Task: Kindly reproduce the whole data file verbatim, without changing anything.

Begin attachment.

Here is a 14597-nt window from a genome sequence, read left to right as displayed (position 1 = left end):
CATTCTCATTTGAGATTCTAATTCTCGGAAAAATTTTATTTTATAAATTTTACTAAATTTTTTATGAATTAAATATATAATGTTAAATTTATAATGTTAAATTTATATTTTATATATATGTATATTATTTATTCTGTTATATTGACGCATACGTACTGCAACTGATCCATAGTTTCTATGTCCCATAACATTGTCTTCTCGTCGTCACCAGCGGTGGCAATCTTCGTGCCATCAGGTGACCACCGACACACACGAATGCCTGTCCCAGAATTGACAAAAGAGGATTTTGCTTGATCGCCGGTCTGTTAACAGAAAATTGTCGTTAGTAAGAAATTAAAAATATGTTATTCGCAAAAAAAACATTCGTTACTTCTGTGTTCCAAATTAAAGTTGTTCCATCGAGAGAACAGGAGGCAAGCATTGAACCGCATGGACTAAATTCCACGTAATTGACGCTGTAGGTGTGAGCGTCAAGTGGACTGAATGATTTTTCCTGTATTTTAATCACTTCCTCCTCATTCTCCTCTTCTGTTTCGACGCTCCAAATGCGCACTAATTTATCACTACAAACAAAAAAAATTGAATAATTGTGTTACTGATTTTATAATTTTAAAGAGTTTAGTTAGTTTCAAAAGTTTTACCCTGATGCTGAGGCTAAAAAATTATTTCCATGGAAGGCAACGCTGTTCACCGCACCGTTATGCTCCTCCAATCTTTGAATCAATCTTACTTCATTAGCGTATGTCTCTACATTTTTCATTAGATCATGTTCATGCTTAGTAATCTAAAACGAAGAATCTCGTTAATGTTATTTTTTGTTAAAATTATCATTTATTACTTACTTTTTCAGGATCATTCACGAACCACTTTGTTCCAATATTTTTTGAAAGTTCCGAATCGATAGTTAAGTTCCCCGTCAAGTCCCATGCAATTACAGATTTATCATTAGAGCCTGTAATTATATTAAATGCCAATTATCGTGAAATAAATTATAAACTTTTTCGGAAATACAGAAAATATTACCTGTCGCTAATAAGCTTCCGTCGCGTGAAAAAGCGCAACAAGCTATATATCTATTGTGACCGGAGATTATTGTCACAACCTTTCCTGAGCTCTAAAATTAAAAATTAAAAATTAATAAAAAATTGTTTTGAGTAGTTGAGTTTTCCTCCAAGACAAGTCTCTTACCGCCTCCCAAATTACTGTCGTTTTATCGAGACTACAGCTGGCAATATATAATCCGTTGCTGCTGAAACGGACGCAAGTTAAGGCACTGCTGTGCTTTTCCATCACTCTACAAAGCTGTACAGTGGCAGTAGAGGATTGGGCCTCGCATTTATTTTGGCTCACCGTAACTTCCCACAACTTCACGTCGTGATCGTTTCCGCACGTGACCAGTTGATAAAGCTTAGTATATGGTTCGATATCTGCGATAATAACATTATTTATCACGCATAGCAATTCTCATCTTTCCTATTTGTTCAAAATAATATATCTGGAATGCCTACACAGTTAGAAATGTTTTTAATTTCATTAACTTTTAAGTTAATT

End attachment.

Here is a 14597-nt window from a genome sequence, read left to right as displayed (position 1 = left end):
CATTCTCATTTGAGATTCTAATTCTCGGAAAAATTTTATTTTATAAATTTTACTAAATTTTTTATGAATTAAATATATAATGTTAAATTTATAATGTTAAATTTATATTTTATATATATGTATATTATTTATTCTGTTATATTGACGCATACGTACTGCAACTGATCCATAGTTTCTATGTCCCATAACATTGTCTTCTCGTCGTCACCAGCGGTGGCAATCTTCGTGCCATCAGGTGACCACCGACACACACGAATGCCTGTCCCAGAATTGACAAAAGAGGATTTTGCTTGATCGCCGGTCTGTTAACAGAAAATTGTCGTTAGTAAGAAATTAAAAATATGTTATTCGCAAAAAAAACATTCGTTACTTCTGTGTTCCAAATTAAAGTTGTTCCATCGAGAGAACAGGAGGCAAGCATTGAACCGCATGGACTAAATTCCACGTAATTGACGCTGTAGGTGTGAGCGTCAAGTGGACTGAATGATTTTTCCTGTATTTTAATCACTTCCTCCTCATTCTCCTCTTCTGTTTCGACGCTCCAAATGCGCACTAATTTATCACTACAAACAAAAAAAATTGAATAATTGTGTTACTGATTTTATAATTTTAAAGAGTTTAGTTAGTTTCAAAAGTTTTACCCTGATGCTGAGGCTAAAAAATTATTTCCATGGAAGGCAACGCTGTTCACCGCACCGTTATGCTCCTCCAATCTTTGAATCAATCTTACTTCATTAGCGTATGTCTCTACATTTTTCATTAGATCATGTTCATGCTTAGTAATCTAAAACGAAGAATCTCGTTAATGTTATTTTTTGTTAAAATTATCATTTATTACTTACTTTTTCAGGATCATTCACGAACCACTTTGTTCCAATATTTTTTGAAAGTTCCGAATCGATAGTTAAGTTCCCCGTCAAGTCCCATGCAATTACAGATTTATCATTAGAGCCTGTAATTATATTAAATGCCAATTATCGTGAAATAAATTATAAACTTTTTCGGAAATACAGAAAATATTACCTGTCGCTAATAAGCTTCCGTCGCGTGAAAAAGCGCAACAAGCTATATATCTATTGTGACCGGAGATTATTGTCACAACCTTTCCTGAGCTCTAAAATTAAAAATTAAAAATTAATAAAAAATTGTTTTGAGTAGTTGAGTTTTCCTCCAAGACAAGTCTCTTACCGCCTCCCAAATTACTGTCGTTTTATCGAGACTACAGCTGGCAATATATAATCCGTTGCTGCTGAAACGGACGCAAGTTAAGGCACTGCTGTGCTTTTCCATCACTCTACAAAGCTGTACAGTGGCAGTAGAGGATTGGGCCTCGCATTTATTTTGGCTCACCGTAACTTCCCACAACTTCACGTCGTGATCGTTTCCGCACGTGACCAGTTGATAAAGCTTAGTATATGGTTCGATATCTGCGATAATAACATTATTTATCACGCATAGCAATTCTCATCTTTCCTATTTGTTCAAAATAATATATCTGGAATGCCTACACAGTTAGAAATGTTTTTAATTTCATTAACTTTTAAGTTAATT